Treating Newly Diagnosed Multiple Myeloma: Data on Safety, Efficacy, and Dosing Regimens

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The therapeutic paradigm for multiple myeloma (MM) continues to evolve, due to advances in our understanding of the molecular and genetic basis of the disease.1 Newly diagnosed patients typically undergo multidrug therapy that includes novel, targeted agents, often followed by consolidation with autologous stem cell transplantation (ASCT) and maintenance therapy.1,2
This therapeutic model has altered the value equation in newly diagnosed MM, because survival and life quality have increased along with cost of treatment.1 Enhanced survival, through the use of novel therapies, requires us to balance both short- and long-term outcomes. Over its clinical course, MM has one of the highest direct costs of any cancer.1 For example, in a 2007 analysis, the direct costs associated with a course of treatment with a novel agent plus a steroid (taking into account the drugs themselves, as well as prophylaxis and management of toxicities) ranged from approximately $47,000 to $72,000.1,3 Simple assessment of cost, however, is not sufficient, because value comprises not only expenses but also outcome over the increasingly prolonged survival time for MM.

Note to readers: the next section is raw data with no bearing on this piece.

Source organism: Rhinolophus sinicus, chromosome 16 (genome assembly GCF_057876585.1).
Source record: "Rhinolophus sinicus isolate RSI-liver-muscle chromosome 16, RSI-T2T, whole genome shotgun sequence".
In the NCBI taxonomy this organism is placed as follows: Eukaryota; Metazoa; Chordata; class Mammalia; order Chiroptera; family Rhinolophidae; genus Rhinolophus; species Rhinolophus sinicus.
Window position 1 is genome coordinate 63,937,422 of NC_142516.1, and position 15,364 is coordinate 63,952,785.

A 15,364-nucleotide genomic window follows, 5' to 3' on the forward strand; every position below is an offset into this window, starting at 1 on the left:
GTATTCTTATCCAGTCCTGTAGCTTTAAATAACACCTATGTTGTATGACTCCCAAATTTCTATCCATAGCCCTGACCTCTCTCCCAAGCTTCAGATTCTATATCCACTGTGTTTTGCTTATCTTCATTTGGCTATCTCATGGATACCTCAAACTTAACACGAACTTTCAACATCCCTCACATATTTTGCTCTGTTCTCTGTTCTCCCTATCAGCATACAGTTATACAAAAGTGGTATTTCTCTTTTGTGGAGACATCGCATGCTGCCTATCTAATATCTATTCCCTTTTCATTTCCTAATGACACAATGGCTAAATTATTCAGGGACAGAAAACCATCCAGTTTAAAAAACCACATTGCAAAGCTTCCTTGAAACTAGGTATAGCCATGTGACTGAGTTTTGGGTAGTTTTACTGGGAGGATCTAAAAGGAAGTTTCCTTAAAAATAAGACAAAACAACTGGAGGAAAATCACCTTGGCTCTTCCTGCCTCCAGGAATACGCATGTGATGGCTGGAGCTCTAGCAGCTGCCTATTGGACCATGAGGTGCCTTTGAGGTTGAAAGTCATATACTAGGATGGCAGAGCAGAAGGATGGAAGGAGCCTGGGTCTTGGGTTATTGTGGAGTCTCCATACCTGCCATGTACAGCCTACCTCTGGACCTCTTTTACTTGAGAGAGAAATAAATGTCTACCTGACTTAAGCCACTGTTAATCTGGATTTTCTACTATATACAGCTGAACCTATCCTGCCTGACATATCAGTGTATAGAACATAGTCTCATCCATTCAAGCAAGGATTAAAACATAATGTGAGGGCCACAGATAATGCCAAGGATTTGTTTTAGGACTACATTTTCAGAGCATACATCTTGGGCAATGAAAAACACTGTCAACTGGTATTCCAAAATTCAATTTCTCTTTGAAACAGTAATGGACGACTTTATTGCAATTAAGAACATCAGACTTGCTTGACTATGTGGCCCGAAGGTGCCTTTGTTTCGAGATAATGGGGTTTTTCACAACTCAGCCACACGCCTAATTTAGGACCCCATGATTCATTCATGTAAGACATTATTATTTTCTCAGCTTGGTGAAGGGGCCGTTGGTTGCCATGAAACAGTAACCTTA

Last modified: March 7, 2019
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